Microsoft began the public preview of Windows Virtual Desktops at the end of March and it seems it might forever change how we incorporate desktops and connect them to other infrastructures, like printers.
The idea of the virtual desktop isn‘t new, but the way Microsoft built and delivers this product is.
What are virtual desktops?
With a virtual desktop, applications and the Windows operating system run in a data center, and each user is presented with the screen image on another device, such as an iPad or a laptop. The mouse, keyboard and other inputs are collected on the user’s device, sent to the remote desktop and processed there.
Virtual desktops allow companies to provide secure access to applications and data from anywhere, an easy roll-out of new applications and the ability to scale when the company grows. In addition, data doesn‘t have to be stored on local devices that can be lost, while support, maintenance and overall IT resources can be consolidated.
There are customers that have been using variations of remote desktops for more than two decades. These include branch offices, proprietary applications, home office users, and any industry that needs flexible, secure IT such as retail, healthcare, finance and education.
What‘s new about Windows Virtual Desktops?
The biggest innovation in Windows Virtual Desktops is what Microsoft calls a multi-user, multi-session version of Windows 10. This means the user is working in an environment that feels and behaves like a Windows 10 desktop operating system — that ships with most PCs and laptops sold — and offers full support for all applications that would run on a Windows PC or laptop, especially Microsoft‘s own Office365 Professional.
Multi-user, multi-session means this version of Windows 10 is significantly more efficient to run for more than one user because multiple users can share core resources of their desktops instead of — albeit virtually — running one Windows PC for every user.
Another innovative aspect of Windows Virtual Desktops is that it is available exclusively as-a-service in Microsoft‘s Azure cloud and available as part of the Microsoft365 E3 or higher licenses. Customers no longer have to build complex server environments with virtualization layers, storage etc., but can rather simply add the Windows Virtual Desktop enterprise application to their existing Microsoft Azure account, select the number of users and the required amount of computing power, and wait for Azure to set up the environment.
How does this affect printing?
Printing is the company infrastructure most affected by moving the desktops from the local network, where they can directly connect to printers, to the Azure cloud. Some of the most important print challenges to keep in mind as a result of this transition include:
- The virtual desktops cannot establish a direct connection into the local network without additional work and tools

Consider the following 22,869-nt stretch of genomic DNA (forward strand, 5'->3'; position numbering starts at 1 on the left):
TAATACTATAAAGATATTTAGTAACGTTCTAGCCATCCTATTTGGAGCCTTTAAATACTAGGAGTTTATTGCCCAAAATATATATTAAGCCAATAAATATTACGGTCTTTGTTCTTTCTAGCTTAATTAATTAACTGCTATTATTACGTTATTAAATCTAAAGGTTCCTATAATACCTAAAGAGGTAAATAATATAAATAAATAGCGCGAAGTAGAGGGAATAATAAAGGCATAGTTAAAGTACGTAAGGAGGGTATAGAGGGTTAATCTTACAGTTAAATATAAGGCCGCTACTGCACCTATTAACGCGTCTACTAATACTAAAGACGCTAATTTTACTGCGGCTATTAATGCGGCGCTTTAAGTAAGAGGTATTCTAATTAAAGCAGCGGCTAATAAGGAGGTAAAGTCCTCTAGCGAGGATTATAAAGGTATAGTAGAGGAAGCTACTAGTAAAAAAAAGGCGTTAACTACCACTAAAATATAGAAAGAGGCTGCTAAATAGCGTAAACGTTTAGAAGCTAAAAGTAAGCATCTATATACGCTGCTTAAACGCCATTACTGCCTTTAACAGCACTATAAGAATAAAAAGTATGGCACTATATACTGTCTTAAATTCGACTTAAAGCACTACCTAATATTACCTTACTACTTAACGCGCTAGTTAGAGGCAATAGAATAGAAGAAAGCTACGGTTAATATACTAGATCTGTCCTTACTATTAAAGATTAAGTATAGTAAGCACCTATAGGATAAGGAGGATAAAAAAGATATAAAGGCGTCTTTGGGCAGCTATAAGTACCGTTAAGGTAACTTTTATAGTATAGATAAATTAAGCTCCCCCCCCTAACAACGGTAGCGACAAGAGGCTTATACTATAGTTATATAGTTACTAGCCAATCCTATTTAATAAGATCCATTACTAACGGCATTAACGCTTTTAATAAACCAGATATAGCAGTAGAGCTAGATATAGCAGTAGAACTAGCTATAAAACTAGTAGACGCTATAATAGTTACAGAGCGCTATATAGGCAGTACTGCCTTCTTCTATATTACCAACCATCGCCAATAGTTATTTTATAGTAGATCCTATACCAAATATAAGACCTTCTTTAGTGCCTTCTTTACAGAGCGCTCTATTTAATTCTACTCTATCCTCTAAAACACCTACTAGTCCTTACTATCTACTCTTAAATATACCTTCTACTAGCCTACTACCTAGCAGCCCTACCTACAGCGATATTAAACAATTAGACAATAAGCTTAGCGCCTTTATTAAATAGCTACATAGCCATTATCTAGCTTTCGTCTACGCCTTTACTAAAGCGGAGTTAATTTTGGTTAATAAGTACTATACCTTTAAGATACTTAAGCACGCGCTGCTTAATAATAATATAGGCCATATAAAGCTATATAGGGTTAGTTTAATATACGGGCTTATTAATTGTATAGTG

- The large data volume generated by printing can incur significant charges, so customers should keep a close eye on network traffic generated by printing
- Managing printer drivers on the virtual desktops, where all drivers have to be installed on all desktops, can lead to bloated machines and drivers conflicts that make printing unreliable
- It is critical to ensure print data security as it travels from Azure to the printer
- Users can access their Windows Virtual Desktop from PCs, Macs, smartphones, tables, Chromebooks, so the print environment needs to ensuring support for printing from any device
- Every time a user logs into the Windows Virtual Desktop environment, the user has to be assigned the correct printer based on their preference or location
What does this mean for you business?
Microsoft is looking to release Windows Virtual Desktops some time this summer and businesses should use the time to:
- Learn more about Windows Virtual Desktops. There are plenty of video tutorials to provide information or help you set up a test environment.
- Learn more about upcoming print solutions for Windows Virtual Desktops. Microsoft has named a number of launch partners that help them bring their new service to market and also cover printing.
- Evaluate Windows Virtual Desktop for your business. Think about how you might use it to modernize your business, make it more flexible, customer-centric and ultimately more profitable. Also think about what you might not like about the new service and reasons why it might not work for your business.
- Evaluate which services and products you could offer around Windows Virtual Desktops to ensure printing is flawless and that you are expanding your footprint at the customer.
- Once you‘ve learned, evaluated and educated your team, have conversations with customers, make sure they not only know about Microsoft‘s new offering but also that you and your team are the right people to talk about it to.
Windows Virtual Desktops will allow your customers to rethink how they run their IT operations, which devices they use, how they connect their users to their customers, and more. Printing will be one of the core topics to address and you’ll be in a great position to capitalize on this opportunity for your business as well as your customers.
is president and CEO of ThinPrint, a leading provider of print management software and services for businesses.